I’m beginning to think that almost every social media complaint that begins with “The Church”, actually means, “The Pastor”.

Part of the problem is what I call the “inversion” of Christianity. Physical churches are meant to serve as training grounds that equip saints for the work of the ministry, in the world. Instead, they seem to have become central bureaucracies that hoard talent and resources inside the church. Nowadays, Christians bring their gifts to church and then, churches centrally dispense those gifts on their behalf, through the Pastors.

So, when we say, “Church doesn’t do something”, we actually mean, “The Pastor doesn’t do it”, since local churches in Nigeria are “undemocratic”.

The thing is, no one really stops Christians from doing anything. We collaborate every day in business and in life. Therefore, we should stop waiting for our Pastors’ permission to make an impact. We should stop resenting the fact that a Pastor is not using the money we freely donate, on societal issues. It was our money in the first place. We can deploy it where we like. We should stop outsourcing compassion, giving and social responsibility to the church and then start complaining about it. I believe that the “physical” church was originally designed to be a place of teaching, fellowship and power. It is NOT the administrative arm of God’s government. The PEOPLE who make up the church are.

On the issue of money and Pastors – I don’t know if there is any New Testament model, where the Pastor solely allocates excess funds for his personal and exclusive use. Paul, who designed the popular administrative model for the church chose not to, even though he could. Jesus chose not to. So, I wonder where we got the sense of “It’s their right”, from.

To those who quote that we must not muzzle those who work, it is instructive that in that analogy, the cattle and the workers are never better fed than those they serve. Soldiers never get entangled in administration. Teachers never compete with or dominate their students. They equip them for greatness and delight in them graduating and moving on to greater exploits.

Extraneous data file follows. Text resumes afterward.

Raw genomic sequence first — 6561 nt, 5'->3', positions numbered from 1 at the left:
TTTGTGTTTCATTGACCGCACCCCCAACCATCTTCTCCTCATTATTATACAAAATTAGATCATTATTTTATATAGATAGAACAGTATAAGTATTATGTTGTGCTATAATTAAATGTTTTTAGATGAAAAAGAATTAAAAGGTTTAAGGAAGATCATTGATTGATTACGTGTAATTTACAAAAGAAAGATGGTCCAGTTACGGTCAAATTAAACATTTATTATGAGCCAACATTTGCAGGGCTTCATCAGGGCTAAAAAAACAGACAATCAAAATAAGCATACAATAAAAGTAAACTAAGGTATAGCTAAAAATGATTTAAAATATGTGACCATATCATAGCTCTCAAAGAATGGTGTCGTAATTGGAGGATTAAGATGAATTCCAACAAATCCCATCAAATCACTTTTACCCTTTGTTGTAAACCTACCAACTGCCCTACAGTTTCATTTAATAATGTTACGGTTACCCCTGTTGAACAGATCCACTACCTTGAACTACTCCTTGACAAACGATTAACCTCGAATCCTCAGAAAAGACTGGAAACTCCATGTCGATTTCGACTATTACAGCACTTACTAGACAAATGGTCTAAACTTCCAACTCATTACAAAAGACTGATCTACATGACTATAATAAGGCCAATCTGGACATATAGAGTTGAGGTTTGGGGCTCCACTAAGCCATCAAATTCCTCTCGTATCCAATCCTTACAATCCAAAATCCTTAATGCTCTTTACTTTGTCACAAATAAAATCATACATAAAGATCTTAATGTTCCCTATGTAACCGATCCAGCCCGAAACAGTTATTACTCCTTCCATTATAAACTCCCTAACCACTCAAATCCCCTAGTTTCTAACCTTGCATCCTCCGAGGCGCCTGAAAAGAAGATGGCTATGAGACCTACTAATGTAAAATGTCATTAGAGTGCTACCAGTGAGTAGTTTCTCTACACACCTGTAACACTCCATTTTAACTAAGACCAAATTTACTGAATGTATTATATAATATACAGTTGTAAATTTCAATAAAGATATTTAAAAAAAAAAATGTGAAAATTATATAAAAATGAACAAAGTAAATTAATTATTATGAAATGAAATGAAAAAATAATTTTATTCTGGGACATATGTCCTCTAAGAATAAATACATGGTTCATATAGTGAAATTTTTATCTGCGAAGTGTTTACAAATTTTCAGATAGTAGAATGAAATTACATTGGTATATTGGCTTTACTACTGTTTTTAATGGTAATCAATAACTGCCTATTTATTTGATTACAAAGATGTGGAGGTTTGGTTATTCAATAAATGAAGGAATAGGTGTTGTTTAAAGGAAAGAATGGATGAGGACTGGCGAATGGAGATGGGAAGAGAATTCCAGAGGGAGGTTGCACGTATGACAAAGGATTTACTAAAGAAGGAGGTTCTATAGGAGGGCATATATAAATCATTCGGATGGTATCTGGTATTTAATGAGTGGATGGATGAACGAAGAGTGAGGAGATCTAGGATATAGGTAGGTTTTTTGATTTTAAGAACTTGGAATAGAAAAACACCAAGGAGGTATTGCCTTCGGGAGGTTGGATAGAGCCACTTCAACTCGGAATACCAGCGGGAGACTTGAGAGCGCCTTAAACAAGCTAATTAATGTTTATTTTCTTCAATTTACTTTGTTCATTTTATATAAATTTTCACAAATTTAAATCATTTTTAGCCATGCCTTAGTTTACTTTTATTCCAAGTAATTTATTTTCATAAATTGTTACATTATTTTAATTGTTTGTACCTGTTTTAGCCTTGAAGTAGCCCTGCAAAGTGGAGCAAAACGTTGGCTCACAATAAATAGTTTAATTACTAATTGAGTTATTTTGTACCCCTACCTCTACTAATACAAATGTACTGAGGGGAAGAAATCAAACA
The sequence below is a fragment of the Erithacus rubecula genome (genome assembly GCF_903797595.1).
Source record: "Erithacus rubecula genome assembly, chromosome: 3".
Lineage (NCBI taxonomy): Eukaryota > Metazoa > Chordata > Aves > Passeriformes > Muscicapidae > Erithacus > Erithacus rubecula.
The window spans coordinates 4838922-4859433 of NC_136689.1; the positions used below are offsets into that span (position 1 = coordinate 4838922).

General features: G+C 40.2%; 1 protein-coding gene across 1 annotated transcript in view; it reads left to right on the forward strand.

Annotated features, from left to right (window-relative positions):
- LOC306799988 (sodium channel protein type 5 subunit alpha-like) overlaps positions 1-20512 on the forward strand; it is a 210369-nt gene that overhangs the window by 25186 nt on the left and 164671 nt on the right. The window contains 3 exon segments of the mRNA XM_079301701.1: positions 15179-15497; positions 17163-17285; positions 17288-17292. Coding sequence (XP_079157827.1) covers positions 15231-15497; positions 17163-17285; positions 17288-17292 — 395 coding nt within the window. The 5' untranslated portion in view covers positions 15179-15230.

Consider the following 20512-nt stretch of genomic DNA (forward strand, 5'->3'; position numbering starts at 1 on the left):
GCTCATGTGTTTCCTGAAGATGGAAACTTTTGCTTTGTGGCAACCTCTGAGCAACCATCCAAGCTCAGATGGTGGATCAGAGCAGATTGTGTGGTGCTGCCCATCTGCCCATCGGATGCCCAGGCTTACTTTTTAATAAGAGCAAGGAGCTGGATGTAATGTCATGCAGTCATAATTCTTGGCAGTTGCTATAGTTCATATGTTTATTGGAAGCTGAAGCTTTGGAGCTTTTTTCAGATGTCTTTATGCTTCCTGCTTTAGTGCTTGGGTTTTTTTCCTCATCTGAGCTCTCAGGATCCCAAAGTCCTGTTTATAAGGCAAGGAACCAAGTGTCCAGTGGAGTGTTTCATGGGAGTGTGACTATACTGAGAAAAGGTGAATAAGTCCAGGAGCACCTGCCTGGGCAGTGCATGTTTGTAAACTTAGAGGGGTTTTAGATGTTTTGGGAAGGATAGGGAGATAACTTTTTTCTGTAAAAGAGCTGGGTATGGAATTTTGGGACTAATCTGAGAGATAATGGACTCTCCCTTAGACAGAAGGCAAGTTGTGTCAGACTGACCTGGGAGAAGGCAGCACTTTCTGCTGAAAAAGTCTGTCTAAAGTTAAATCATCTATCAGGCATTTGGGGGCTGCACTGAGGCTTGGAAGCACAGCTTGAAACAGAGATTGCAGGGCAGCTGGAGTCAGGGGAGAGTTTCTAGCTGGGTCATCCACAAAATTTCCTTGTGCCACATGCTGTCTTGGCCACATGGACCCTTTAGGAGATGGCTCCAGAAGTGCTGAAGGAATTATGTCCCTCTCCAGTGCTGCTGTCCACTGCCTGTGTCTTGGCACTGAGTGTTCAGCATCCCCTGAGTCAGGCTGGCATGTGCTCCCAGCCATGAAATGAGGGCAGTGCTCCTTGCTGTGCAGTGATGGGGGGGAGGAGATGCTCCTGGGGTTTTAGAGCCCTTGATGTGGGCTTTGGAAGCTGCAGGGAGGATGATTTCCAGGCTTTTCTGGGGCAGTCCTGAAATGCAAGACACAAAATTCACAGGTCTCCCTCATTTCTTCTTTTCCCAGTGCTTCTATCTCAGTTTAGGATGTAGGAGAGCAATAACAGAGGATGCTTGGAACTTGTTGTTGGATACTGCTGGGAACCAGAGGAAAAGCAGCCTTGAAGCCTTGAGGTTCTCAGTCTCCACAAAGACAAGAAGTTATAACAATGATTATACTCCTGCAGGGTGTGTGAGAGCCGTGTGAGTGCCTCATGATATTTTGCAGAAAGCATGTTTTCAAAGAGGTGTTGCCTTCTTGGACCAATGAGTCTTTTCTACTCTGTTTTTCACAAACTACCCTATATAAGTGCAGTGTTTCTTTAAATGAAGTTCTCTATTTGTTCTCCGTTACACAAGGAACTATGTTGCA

There is so much intellectual property that the Pastor legitimately owns and which he/she can profit from. Pastors own the copyrights to their teachings. There is so much goodwill that they possess. There are freewill gifts and remuneration that they have access to. They can be rich if they choose to be, and if they deem money to be essential to their happiness and family prosperity.

It always strikes me as amusing that many of our Pastors began ministry as teenagers and young adults. They were exactly in the same shoes that members of their youth congregation are in now. They used to be frustrated by how church was being managed and desired something fresh and new. Sadly, they have now become the establishment. Like Nigerian politicians, they are sensitive to criticism and have a tendency to look down on the young and to hold on to power.

Christians need to stop outsourcing compassion and social responsibility to church. Click To Tweet Many Pastors began ministry as teenagers. Now, they are sensitive to criticism, look down on the young and hold on to power. Click To Tweet